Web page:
Amex Knocks Google for Misleading Comments About Its Role in Google Wallet
American Express has not formally agreed to participate in Google Wallet, which is why it was surprised yesterday when Google said it, along with Visa, Discover and MasterCard, were now forms of payment in Google’s mobile payments application.
In a blog post, Google announced: “Today we’re releasing a new, cloud-based version of the Google Wallet app that supports all credit and debit cards from Visa, MasterCard, American Express, and Discover.”
But American Express spokesman Brad Minor told AllThingsD that no official agreement has been signed between the two companies, and “they haven’t gotten our approval for the additional use.”
In previous iterations of Google Wallet, including Google Checkout, American Express was an accepted form of payment.
UPDATE: In a statement, a Google spokesperson said, “For many years, we’ve accepted American Express, Visa, MasterCard and Discover for online and mobile transactions. The latest version of Google Wallet extends these same benefits to people who choose to use the Google Wallet app to make purchases in-store. We are in active discussions with American Express and look forward to working together as partners as the world embraces digital payments.”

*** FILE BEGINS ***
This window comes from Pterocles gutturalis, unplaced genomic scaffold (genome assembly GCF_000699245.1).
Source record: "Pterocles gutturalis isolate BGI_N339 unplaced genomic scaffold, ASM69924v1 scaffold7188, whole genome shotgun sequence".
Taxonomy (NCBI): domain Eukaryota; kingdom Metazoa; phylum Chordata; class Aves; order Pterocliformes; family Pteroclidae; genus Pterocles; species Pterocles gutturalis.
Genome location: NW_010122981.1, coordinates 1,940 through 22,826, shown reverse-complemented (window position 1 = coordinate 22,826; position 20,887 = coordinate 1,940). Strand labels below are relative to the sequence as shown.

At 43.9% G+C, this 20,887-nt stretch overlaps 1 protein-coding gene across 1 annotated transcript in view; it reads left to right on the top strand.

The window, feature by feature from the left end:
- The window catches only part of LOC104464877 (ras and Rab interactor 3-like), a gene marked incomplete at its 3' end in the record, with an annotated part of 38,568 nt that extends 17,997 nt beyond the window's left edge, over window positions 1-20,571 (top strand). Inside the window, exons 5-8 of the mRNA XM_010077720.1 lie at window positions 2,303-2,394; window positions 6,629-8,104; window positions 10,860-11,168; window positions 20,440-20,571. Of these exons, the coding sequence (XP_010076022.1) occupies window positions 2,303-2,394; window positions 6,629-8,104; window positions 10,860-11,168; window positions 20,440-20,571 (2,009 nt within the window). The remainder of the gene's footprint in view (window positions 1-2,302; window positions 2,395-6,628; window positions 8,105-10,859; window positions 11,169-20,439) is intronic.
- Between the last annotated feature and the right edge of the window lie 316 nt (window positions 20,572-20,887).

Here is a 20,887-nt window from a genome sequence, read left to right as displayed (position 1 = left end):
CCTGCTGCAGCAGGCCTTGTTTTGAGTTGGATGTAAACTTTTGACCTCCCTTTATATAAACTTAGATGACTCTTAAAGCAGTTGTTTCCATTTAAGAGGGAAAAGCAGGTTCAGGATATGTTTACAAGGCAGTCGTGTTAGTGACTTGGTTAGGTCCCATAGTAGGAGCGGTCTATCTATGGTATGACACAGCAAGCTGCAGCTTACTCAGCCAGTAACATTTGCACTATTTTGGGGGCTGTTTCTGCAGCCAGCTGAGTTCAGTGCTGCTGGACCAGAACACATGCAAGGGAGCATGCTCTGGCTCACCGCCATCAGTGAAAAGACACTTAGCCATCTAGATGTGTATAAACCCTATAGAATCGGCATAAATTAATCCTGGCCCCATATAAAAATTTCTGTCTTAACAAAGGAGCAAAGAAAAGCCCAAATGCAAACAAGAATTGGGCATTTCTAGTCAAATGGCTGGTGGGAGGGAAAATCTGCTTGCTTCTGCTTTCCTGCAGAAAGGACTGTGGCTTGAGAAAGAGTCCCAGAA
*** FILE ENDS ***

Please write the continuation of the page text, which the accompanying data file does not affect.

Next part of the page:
While technically it is still possible for Google Wallet users to store their American Express card in the Wallet and make payments without an agreement in place, Minor said Amex could shut off the feature if necessary.
A Visa spokesperson confirmed that it does have an agreement with Google. Back in September, Google started licensing Visa’s payWave application to allow account holders to add their Visa credit, debit or prepaid accounts to the Google Wallet.
Likewise, Google has a long-standing relationship with MasterCard, and, in fact, it is MasterCard that is making it possible to store multiple card types in the cloud. When users add a credit or debit card to the Google Wallet mobile app, they will be issued a “virtual” MasterCard card number. As a result, the merchant will never receive your real credit or debit card credentials, but rather be presented with that number from MasterCard.
A Discover spokesperson did not immediately return calls seeking comment.
It is not entirely clear why American Express wouldn’t want to participate in the program; however, the mobile payments field is becoming increasingly competitive, and it has its own efforts under way.
Maybe it just wants it all in writing first.
Larry Page, can you please sign on the bottom line?